Actually, all that usually can be said about how Michigan goes politically is that’s how Michigan went. The state has a long history of flopping back and forth between selecting Democrats and Republicans in major elections.
Now Mitt Romney, a major flip flopper according to his opponents, has come back to town. The Republican primary is happening Feb. 28. Television ads and political commentaries are cluttering up the landscape.
The mud slinging and misrepresentations are not unexpected, but there is one big surprise. Romney’s father served as a Michigan governor and also head of now-defunct American Motors. Mitt Romney was born and raised in Michigan. Mitt Romney could lose the primary election in Michigan.
Far right-wing darling Rick Santorum rose to the top of the polls recently, gaining a virtual tie with Romney. Six months ago no one would have predicted that. Santorum won support in Michigan, as elsewhere, because of his strong appeal to the tea partiers who are playing major roles in Republican candidate selection.
Western Michigan is full of social conservatives. Even in eastern areas of the state where most voters normally are progressives, many consider themselves fiscal conservatives, and they are worried about the national debt. In addition to claiming “favorite son” status, Romney loudly proclaims himself to be a lifelong conservative who would apply business principles to correcting the federal balance sheet. So why isn’t he running far ahead in his “home” state?
For one thing, Romney’s attempts to portray himself as a local boy who in his words, “always loved Michigan,” are pretty lame. He did spend his early years at the family home in a suburb of Detroit, where he attended an exclusive prep school. But after that he hasn’t been seen often in these parts during the past 40 years.
Romney went off to college at Brigham Young University, as many good Mormon boys and girls do. Bachelor’s degree in hand, he enrolled at Harvard for degrees in law and business. He founded a financial company in Boston in 1984, entered politics in 1994 by losing a senatorial contest in Massachusetts, and later served as governor of the Bay State. He never has lived in Michigan as an adult.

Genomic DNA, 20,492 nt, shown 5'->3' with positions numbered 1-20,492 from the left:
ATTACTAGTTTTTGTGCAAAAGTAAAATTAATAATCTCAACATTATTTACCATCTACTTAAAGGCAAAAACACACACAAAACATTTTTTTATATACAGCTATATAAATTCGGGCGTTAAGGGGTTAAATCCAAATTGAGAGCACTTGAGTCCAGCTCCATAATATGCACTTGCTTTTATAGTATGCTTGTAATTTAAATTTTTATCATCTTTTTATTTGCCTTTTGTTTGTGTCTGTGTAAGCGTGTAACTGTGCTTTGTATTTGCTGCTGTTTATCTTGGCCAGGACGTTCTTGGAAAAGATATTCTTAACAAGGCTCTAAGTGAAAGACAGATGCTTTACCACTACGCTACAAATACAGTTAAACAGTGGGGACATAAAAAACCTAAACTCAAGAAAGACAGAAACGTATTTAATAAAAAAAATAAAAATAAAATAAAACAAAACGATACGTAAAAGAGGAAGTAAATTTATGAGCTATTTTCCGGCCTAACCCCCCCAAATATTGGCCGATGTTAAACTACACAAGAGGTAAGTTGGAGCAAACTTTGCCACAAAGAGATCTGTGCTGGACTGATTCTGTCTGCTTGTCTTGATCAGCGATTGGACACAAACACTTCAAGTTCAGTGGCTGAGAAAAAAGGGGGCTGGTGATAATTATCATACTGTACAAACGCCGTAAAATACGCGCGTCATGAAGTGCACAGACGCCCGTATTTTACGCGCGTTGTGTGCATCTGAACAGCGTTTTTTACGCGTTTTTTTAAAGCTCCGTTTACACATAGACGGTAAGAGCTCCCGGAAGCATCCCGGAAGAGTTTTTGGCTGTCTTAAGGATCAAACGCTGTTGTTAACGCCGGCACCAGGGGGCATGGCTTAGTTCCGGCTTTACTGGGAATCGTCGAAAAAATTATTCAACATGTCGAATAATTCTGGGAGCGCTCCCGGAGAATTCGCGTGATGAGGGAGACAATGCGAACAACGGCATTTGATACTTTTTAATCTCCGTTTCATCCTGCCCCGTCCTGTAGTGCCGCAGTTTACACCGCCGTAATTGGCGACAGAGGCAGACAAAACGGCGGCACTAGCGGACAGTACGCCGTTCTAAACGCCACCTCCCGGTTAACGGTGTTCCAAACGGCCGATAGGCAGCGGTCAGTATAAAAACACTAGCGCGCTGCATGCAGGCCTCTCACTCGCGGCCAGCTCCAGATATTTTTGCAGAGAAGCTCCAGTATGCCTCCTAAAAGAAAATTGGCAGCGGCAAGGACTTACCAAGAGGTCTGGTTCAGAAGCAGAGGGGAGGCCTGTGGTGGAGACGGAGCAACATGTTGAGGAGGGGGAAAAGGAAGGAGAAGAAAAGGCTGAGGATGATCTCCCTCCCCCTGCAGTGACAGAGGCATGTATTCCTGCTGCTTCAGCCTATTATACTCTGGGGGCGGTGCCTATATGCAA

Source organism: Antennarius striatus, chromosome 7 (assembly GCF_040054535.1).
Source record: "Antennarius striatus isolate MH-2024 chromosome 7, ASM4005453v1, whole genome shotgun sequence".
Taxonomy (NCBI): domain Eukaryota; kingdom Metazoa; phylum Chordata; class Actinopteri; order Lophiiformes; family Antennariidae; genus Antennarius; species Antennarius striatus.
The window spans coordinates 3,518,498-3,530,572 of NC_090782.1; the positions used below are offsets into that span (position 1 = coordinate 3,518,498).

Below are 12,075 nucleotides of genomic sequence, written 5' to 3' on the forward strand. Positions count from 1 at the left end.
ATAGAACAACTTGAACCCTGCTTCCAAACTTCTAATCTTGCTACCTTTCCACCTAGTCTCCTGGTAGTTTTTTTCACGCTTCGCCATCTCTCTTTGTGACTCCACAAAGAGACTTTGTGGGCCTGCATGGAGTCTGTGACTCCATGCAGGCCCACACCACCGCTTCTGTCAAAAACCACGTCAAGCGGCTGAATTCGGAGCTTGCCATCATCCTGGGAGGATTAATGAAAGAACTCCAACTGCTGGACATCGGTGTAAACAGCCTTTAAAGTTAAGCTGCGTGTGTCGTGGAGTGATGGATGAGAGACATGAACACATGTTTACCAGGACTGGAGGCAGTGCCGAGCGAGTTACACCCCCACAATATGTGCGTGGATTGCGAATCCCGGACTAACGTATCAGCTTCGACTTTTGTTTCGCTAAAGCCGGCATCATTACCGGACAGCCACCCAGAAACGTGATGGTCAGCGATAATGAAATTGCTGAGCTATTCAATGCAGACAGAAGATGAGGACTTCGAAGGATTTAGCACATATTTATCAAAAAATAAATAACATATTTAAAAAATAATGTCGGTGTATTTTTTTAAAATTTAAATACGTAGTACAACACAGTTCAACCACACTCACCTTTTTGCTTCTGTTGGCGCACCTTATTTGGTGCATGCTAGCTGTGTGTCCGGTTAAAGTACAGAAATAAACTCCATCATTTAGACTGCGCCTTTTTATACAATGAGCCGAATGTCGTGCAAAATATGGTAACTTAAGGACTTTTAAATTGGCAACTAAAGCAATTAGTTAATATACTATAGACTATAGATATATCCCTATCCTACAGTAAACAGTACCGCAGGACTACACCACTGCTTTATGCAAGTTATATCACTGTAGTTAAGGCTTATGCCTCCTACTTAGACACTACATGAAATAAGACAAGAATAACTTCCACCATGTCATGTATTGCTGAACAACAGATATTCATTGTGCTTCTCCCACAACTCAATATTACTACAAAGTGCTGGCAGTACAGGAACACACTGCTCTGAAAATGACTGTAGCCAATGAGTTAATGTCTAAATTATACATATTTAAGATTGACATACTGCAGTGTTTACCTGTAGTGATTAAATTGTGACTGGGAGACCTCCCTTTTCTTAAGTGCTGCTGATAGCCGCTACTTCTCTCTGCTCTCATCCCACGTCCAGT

Santorum and friends are attacking Romney’s conservative credentials at every opportunity. A major charge is that the “Romneycare” health care plan adopted in Massachusetts while Romney was governor was the model for “Obamacare” enacted at the federal level.
Romney ran into a problem even when he consistently and steadfastly maintained a conservative position. He said months ago, and recently repeated to Michigan media, that he opposed federal bailouts of General Motors and Chrysler sponsored by both the Bush and Obama administrations. It is generally acknowledged that the bailout loans saved both auto manufacturers.
General Motors recently announced from its world headquarters in Detroit a record breaking profit for 2011. Chrysler sales have improved mightily. Both companies are once again hiring in Michigan, and GM is planning plant expansions here and in nearby states. Big chunks of the bailout funds have been repaid.
Continuing to say that the proper course of action was to let GM and Chrysler fail while the federal government stood by doing nothing might draw applause in a tea party caucus, but it doesn’t play well in Detroit. Most Michiganders are ardent supporters of the American auto industry, even those who are anti-union and thus could fall into either the Romney or Santorum camps.
Like Romney, Santorum says he does not believe in government help for corporations, except for tax breaks. However, on any other issue you can name, he leans farther right than Romney, or at least he has convinced many tea partiers that he does.
Another factor probably will help Santorum. The Republican-controlled legislature and GOP governor changed primary election rules after they got a firm grip on political power in Michigan. Until this go-around, voters received a unified ballot and could make choices across party lines at will. This year, voters in the primaries can use only a Republican or Democratic ballot. It could be that the change won’t have as much effect on cross-over voting as the Republicans apparently hoped for.
There’s much talk on the political grapevine, and some out in the open, about the intention of many dedicated Democrats to ask for a Republican ballot and vote for Santorum. They believe Obama will have a much easier time in November running against the radical ex-senator than the more moderate Romney.
There could be a little bonus here for Romney. Should he lose the Michigan primary it may not be a mortal blow. He could blame a defeat on those tricky Democrats as he once again exits the state.
We’ll soon see what happens. As Michigan goes, so might the nation. But don’t count on it.